What helped you most to get to where you are now?
My persistence and curiosity have kept me going throughout my career. I crave knowledge and am constantly working on myself, focussing on education across different fields. This includes not ‘just’ my interpreting and linguistic skills, but also the specialist subject areas I work with.
This, in turn, makes me even more curious, and so the cycle of continuous learning goes on. This is critical to maintaining my effectiveness as a conference interpreter where knowledge and rigorous research are of immense importance.
The positive professional relationships I have with people have also been very helpful. I am a “people person” and like to build trust through good communication. This is only possible with effective preparation for all my work, and belief in my abilities.
Having and applying my innate understanding of the culture I’m working in is vital; not just of the country’s culture but also the culture within the organisations I’m working in. I always try to be fully aware of the situation and adjust my mindset to full concentration on the task at hand.
What does a typical day of a Persian / Farsi conference interpreter look like?
The beauty is that there is no such thing as a typical day. You might be working in a different place each day of the week. As well as interpreting I also offer English-Farsi and Farsi-English translation and proofreading services, which are more ‘static’ but have many priorities in common with interpreting, including the fundamental importance of time management.
My background in psychology helps me adjust my behaviour to who I’ll be meeting. For example, if I’m working with a child, I will dress less formally and sit on a lower chair to feel more approachable. Fitting into the environment I’m working in is important, both in terms of the setting, such as a law court and the cultural norms of the country where the work is taking place.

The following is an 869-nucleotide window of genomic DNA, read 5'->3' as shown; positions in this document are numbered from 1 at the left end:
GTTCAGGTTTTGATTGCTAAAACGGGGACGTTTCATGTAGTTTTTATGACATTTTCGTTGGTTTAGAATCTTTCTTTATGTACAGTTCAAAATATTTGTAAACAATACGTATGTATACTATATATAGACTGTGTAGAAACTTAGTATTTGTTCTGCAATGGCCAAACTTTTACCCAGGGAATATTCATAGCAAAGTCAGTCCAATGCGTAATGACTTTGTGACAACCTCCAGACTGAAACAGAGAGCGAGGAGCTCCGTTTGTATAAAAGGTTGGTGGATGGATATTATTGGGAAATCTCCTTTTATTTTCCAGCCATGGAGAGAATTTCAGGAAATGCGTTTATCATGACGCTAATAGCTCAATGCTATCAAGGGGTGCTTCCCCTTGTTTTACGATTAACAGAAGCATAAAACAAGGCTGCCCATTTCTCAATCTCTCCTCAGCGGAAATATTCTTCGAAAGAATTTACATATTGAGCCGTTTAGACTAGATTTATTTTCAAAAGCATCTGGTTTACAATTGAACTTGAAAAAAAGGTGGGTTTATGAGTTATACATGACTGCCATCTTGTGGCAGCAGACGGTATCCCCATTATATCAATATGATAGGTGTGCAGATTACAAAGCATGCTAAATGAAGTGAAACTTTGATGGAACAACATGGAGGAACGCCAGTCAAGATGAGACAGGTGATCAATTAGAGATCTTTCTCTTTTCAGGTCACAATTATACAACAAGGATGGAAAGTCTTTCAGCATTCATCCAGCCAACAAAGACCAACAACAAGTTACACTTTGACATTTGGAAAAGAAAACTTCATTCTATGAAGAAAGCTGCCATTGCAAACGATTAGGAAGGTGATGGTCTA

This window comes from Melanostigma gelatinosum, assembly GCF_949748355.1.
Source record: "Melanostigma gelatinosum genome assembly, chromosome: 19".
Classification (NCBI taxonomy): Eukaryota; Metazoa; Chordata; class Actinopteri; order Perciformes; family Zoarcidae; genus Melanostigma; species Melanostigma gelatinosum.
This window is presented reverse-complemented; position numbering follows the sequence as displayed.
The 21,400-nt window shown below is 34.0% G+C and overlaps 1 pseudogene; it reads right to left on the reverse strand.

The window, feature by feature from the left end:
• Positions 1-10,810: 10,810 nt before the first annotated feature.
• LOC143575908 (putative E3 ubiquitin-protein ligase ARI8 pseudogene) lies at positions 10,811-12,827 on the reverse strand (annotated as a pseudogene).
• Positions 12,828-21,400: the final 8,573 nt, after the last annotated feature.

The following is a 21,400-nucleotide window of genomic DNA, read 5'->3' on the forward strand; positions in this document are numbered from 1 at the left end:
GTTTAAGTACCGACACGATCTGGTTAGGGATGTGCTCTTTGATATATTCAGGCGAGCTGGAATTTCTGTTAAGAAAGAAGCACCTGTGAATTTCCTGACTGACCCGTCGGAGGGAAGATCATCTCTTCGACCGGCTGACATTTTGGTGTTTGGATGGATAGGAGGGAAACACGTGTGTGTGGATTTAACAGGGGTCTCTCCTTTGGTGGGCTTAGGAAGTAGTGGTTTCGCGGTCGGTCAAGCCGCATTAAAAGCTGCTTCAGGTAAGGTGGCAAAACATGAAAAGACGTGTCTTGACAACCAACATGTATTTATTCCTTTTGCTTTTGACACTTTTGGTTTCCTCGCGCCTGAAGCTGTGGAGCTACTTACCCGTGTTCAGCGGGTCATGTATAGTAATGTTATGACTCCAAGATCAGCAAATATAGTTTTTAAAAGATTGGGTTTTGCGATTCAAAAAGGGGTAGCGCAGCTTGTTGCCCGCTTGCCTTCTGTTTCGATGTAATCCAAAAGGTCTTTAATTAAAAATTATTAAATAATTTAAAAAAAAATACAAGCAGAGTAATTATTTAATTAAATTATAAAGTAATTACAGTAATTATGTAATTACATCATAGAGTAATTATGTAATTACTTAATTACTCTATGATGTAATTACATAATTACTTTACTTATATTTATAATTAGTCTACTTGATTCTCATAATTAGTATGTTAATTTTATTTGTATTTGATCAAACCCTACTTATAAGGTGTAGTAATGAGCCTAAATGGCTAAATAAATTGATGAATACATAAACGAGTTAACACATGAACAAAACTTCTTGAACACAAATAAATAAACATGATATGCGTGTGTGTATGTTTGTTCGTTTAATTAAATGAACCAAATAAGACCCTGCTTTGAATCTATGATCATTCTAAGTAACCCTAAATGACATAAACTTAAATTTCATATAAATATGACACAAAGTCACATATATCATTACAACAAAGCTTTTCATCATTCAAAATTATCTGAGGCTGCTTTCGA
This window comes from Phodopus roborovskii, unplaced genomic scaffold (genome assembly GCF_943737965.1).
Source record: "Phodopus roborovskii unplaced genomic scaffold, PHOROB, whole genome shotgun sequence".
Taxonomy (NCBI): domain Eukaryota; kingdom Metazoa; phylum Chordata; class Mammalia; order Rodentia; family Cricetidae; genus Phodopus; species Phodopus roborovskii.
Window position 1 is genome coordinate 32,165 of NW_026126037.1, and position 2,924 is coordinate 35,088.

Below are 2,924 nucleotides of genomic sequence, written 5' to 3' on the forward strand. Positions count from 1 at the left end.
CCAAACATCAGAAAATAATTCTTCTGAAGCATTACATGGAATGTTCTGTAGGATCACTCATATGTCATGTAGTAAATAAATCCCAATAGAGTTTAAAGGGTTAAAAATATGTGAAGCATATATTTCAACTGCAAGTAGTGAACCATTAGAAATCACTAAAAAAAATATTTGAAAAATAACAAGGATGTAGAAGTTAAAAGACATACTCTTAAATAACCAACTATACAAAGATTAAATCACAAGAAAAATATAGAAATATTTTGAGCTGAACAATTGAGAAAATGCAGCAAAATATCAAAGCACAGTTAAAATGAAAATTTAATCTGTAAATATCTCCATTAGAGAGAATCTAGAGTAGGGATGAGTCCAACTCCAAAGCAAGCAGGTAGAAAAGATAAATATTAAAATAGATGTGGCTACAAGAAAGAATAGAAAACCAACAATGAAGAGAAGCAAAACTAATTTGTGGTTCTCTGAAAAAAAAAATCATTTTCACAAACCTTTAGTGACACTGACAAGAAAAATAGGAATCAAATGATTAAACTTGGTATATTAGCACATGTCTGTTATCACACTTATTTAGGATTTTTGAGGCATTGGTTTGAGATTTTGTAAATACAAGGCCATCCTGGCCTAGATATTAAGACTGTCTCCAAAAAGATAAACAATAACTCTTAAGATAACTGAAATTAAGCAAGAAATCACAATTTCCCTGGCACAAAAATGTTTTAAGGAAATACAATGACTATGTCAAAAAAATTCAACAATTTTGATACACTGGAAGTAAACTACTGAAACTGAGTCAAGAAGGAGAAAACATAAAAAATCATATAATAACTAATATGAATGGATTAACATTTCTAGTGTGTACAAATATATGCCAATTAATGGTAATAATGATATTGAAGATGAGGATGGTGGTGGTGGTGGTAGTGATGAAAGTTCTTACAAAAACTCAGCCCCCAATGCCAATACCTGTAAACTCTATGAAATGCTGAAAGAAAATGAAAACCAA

A ‘typical day’ always involves mental dexterity, speed of thought, concentration and fitting into the setting I’m working in to avoid distracting from the subject matter in any way, and carefully managing my time to deliver what I’m working on today and prepare for what I’ll be working on tomorrow.
When conference interpreting in particular, you need to control your nerves. Because of that, I try to maintain calm in my life both in and out of work. I spend lots of time in nature. This helps me relax in my free time and I believe it improves my concentration when I’m back at work.
What do you like best about conference interpreting?
A natural researcher and ‘seeker’, I love to learn and try to always excel and gain knowledge in current affairs and events. With conference interpreting you learn new things from every single case, as each is unique.
It is also really exciting to work in the booth, and I find the process very rewarding. Helping to facilitate a communicative process is a win-win situation.
What are the biggest challenges when working as an English-Farsi conference Interpreter?
One of the beauties of the job is that it has a lot of challenges! I enjoy challenges as I love learning and am constantly trying to improve and excel. When you feel you are as prepared as well as you can be for a new challenge, it is no longer intimidating. Confidence is critical and comes from preparation, research, knowledge and experience.
Conference interpreting really takes your language skills to the next level, combining them with specialist subjects, concepts and scenarios. Conference interpreting is provided simultaneously to the speech that is being interpreted, making it very complex to listen and speak at the same time.
What advice would you give to someone who wants to become a simultaneous conference interpreter?
You have to be completely non-judgemental, respect your professional boundaries, and keep your personal experiences from interfering in any way in your work.
It’s important to keep your objectives clear, know why you’re there, and be prepared so you can perform to the best of your ability. Confidentiality is naturally fundamental, as is the Code of Conduct, professional ethics and collegiality.
Afsaneh Ghashghaie Nia – English-Farsi Conference Interpreter
My persistence and curiosity have kept me going throughout my career. I crave knowledge and am constantly working on myself, focussing on education across different fields.
Are you looking for a Persian (Farsi) conference interpreter?
Please send me a message.